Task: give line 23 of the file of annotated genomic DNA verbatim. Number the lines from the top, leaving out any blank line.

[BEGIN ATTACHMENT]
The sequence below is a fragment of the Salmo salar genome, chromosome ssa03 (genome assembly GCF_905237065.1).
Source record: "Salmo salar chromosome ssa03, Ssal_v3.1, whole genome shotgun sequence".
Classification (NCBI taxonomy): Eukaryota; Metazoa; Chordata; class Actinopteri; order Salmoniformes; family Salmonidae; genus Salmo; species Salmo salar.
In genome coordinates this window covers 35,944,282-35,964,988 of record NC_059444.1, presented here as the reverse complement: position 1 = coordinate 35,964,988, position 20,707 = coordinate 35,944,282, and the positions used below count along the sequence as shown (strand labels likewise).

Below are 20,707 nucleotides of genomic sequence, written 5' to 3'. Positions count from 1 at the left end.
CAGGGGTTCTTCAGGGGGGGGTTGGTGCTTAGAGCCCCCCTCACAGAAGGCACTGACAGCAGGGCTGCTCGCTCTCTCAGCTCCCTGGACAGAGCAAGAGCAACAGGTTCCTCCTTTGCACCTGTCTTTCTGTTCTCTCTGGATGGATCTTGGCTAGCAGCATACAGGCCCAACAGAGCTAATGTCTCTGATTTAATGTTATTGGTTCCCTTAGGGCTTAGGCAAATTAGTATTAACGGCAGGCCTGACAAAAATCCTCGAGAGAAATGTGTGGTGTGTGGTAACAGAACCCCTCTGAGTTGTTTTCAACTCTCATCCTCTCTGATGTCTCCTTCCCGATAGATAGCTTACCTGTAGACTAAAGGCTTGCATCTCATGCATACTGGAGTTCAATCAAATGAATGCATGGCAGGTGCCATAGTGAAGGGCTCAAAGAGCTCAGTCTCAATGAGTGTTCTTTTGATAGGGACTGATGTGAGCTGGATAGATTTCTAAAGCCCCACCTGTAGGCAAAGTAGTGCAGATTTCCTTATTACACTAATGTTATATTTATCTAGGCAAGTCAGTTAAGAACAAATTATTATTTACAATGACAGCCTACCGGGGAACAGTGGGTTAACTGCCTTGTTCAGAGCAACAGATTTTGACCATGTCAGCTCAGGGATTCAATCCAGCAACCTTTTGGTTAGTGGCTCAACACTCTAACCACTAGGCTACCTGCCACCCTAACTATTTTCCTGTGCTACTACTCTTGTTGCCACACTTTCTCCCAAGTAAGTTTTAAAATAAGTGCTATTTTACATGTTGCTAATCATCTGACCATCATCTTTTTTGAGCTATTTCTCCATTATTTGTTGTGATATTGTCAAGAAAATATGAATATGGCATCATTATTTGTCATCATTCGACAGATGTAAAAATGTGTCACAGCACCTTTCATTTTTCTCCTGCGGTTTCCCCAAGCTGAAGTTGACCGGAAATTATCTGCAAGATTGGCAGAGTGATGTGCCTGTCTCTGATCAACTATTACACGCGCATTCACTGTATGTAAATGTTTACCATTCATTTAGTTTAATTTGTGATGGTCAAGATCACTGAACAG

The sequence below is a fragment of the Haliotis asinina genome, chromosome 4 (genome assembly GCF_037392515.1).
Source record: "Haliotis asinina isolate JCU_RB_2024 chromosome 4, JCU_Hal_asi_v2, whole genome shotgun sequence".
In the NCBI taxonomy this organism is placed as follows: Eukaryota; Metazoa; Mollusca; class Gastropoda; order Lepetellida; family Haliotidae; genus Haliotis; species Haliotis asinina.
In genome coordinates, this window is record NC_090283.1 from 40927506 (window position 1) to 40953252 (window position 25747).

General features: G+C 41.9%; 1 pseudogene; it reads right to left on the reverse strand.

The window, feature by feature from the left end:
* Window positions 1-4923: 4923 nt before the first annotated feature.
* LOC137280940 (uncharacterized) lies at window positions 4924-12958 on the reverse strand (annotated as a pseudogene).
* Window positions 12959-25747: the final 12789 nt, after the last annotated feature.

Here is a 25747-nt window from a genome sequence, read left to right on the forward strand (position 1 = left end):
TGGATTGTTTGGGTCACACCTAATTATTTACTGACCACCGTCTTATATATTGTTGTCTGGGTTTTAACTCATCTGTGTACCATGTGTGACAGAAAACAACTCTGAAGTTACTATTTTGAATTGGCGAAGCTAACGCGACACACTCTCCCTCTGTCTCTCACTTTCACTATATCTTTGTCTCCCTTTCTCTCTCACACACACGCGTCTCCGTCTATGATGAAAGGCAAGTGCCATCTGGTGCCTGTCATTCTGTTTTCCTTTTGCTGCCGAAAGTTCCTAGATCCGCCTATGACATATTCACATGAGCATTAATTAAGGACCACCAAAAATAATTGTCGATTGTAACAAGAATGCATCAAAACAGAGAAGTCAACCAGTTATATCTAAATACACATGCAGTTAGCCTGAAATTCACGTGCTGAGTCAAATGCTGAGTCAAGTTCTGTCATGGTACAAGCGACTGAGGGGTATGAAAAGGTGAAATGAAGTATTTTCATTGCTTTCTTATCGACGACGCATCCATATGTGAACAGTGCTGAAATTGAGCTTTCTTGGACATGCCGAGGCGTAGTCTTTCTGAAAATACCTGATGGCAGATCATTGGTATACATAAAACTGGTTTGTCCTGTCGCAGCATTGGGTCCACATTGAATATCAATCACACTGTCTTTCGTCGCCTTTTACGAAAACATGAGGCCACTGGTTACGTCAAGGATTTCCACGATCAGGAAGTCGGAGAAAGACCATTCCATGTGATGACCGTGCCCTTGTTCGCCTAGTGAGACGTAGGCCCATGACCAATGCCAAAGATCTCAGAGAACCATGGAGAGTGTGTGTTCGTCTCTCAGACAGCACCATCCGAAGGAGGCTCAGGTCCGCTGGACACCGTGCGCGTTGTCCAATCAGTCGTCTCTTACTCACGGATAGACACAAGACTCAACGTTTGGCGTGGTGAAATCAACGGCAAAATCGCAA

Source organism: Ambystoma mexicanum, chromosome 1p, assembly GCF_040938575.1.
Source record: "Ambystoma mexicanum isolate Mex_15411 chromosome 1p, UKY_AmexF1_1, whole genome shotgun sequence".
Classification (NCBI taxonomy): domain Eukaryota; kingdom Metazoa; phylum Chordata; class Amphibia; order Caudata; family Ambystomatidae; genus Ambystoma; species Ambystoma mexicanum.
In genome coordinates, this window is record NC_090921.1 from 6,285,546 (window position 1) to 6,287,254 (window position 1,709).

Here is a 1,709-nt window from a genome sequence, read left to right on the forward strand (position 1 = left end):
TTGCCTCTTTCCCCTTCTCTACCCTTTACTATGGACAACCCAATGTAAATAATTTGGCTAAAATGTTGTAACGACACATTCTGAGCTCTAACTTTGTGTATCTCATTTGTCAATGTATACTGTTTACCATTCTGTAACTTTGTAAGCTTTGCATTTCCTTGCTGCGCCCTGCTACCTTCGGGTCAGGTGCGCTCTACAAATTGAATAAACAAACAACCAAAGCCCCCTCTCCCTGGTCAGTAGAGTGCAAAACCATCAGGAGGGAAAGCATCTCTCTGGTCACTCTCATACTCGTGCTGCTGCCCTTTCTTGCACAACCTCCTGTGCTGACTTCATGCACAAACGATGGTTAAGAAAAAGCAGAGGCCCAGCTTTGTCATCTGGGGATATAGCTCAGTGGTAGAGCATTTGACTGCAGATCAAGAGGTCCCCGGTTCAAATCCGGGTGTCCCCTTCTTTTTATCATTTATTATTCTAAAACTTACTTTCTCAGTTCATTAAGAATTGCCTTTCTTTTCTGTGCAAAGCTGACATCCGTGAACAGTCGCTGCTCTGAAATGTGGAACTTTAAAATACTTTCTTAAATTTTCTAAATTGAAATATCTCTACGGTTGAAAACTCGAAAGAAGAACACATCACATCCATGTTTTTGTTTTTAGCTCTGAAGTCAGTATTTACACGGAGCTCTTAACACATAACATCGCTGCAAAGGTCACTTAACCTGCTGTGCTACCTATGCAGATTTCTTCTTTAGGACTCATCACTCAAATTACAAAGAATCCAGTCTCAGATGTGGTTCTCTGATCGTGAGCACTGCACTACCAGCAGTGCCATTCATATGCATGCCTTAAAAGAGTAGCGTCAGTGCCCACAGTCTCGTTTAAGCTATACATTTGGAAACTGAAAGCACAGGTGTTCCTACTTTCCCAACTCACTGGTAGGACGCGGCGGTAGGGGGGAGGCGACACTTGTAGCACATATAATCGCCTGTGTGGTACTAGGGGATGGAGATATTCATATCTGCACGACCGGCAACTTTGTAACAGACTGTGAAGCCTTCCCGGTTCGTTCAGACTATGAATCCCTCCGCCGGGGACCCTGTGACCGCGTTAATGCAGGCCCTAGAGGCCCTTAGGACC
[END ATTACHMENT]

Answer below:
TTGCCTCTTTCCCCTTCTCTACCCTTTACTATGGACAACCCAATGTAAATAATTTGGCTAAAATGTTGTAACGACACATTCTGAGCTCTAACTTTGTGTATCTCATTTGTCAATGTATACTGTTTACCATTCTGTAACTTTGTAAGCTTTGCATTTCCTTGCTGCGCCCTGCTACCTTCGGGTCAGGTGCGCTCTACAAATTGAATAAACAAACAACCAAAGCCCCCTCTCCCTGGTCAGTAGAGTGCAAAACCATCAGGAGGGAAAGCATCTCTCTGGTCACTCTCATACTCGTGCTGCTGCCCTTTCTTGCACAACCTCCTGTGCTGACTTCATGCACAAACGATGGTTAAGAAAAAGCAGAGGCCCAGCTTTGTCATCTGGGGATATAGCTCAGTGGTAGAGCATTTGACTGCAGATCAAGAGGTCCCCGGTTCAAATCCGGGTGTCCCCTTCTTTTTATCATTTATTATTCTAAAACTTACTTTCTCAGTTCATTAAGAATTGCCTTTCTTTTCTGTGCAAAGCTGACATCCGTGAACAGTCGCTGCTCTGAAATGTGGAACTTTAAAATACTTTCTTAAATTTTCTAAATTGAAATATCTCTACGGTTGAAAACTCGAAAGAAGAACACATCACATCCATGTTTTTGTTTTTAGCTCTGAAGTCAGTATTTACACGGAGCTCTTAACACATAACATCGCTGCAAAGGTCACTTAACCTGCTGTGCTACCTATGCAGATTTCTTCTTTAGGACTCATCACTCAAATTACAAAGAATCCAGTCTCAGATGTGGTTCTCTGATCGTGAGCACTGCACTACCAGCAGTGCCATTCATATGCATGCCTTAAAAGAGTAGCGTCAGTGCCCACAGTCTCGTTTAAGCTATACATTTGGAAACTGAAAGCACAGGTGTTCCTACTTTCCCAACTCACTGGTAGGACGCGGCGGTAGGGGGGAGGCGACACTTGTAGCACATATAATCGCCTGTGTGGTACTAGGGGATGGAGATATTCATATCTGCACGACCGGCAACTTTGTAACAGACTGTGAAGCCTTCCCGGTTCGTTCAGACTATGAATCCCTCCGCCGGGGACCCTGTGACCGCGTTAATGCAGGCCCTAGAGGCCCTTAGGACC